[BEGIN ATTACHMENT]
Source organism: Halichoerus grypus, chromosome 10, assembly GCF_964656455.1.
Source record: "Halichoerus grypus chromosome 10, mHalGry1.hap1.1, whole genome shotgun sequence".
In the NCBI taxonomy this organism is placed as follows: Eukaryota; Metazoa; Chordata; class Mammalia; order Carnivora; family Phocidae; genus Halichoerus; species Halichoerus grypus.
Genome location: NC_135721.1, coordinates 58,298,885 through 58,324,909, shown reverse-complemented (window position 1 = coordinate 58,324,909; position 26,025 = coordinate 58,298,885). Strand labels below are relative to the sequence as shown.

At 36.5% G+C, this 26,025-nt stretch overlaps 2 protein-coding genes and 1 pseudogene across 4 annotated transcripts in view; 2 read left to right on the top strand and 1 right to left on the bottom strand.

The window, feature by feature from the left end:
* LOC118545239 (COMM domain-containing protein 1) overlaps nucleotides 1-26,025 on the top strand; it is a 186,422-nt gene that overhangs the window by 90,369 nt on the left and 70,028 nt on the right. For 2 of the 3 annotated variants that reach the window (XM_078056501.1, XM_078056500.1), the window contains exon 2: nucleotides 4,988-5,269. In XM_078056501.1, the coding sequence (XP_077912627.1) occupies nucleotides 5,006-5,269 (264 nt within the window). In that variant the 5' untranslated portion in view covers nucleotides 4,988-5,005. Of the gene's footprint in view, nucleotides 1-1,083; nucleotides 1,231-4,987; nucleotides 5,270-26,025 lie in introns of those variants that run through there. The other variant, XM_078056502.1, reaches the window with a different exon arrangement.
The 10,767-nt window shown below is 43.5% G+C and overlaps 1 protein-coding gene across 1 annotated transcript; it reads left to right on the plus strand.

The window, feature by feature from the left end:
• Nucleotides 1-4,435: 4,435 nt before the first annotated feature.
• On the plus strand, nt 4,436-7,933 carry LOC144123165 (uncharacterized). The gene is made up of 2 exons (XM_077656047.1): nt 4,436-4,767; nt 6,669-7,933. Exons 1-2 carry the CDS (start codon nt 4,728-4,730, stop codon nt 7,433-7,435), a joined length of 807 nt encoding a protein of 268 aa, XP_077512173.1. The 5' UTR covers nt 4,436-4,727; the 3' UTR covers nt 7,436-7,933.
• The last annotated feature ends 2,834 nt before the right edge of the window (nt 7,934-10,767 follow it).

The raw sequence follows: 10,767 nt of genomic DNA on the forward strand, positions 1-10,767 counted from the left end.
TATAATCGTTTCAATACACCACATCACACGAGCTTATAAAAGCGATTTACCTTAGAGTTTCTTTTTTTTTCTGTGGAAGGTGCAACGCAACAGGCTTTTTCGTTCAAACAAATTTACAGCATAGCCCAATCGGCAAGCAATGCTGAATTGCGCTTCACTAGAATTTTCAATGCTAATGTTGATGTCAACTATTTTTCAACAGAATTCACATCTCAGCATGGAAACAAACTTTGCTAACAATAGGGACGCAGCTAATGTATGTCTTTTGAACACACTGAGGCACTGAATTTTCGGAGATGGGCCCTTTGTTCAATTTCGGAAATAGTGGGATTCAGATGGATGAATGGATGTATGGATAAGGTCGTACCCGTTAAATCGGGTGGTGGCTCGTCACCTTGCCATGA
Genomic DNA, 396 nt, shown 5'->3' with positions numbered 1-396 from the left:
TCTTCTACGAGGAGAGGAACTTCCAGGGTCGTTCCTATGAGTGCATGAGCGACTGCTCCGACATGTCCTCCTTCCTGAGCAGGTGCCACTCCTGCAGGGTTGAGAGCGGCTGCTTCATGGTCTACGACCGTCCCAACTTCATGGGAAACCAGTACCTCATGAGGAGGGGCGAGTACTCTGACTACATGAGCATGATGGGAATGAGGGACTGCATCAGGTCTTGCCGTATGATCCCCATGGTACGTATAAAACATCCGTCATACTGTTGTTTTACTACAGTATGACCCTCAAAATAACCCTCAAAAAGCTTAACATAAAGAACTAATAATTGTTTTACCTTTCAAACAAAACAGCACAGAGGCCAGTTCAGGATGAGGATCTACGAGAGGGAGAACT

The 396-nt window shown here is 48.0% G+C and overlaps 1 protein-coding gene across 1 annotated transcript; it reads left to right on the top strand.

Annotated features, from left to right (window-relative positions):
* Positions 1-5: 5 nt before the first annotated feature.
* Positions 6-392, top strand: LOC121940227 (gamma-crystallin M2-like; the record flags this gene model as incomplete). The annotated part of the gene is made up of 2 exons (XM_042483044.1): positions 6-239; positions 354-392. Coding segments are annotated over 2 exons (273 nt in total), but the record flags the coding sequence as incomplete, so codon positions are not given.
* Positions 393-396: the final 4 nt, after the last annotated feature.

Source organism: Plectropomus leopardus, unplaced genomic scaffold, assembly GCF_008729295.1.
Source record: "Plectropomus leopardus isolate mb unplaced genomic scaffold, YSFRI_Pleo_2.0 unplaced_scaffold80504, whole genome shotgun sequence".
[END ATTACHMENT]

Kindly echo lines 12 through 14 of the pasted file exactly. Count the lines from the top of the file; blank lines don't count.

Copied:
• The last annotated feature ends 2,834 nt before the right edge of the window (nt 7,934-10,767 follow it).

The raw sequence follows: 10,767 nt of genomic DNA on the forward strand, positions 1-10,767 counted from the left end.
TATAATCGTTTCAATACACCACATCACACGAGCTTATAAAAGCGATTTACCTTAGAGTTTCTTTTTTTTTCTGTGGAAGGTGCAACGCAACAGGCTTTTTCGTTCAAACAAATTTACAGCATAGCCCAATCGGCAAGCAATGCTGAATTGCGCTTCACTAGAATTTTCAATGCTAATGTTGATGTCAACTATTTTTCAACAGAATTCACATCTCAGCATGGAAACAAACTTTGCTAACAATAGGGACGCAGCTAATGTATGTCTTTTGAACACACTGAGGCACTGAATTTTCGGAGATGGGCCCTTTGTTCAATTTCGGAAATAGTGGGATTCAGATGGATGAATGGATGTATGGATAAGGTCGTACCCGTTAAATCGGGTGGTGGCTCGTCACCTTGCCATGA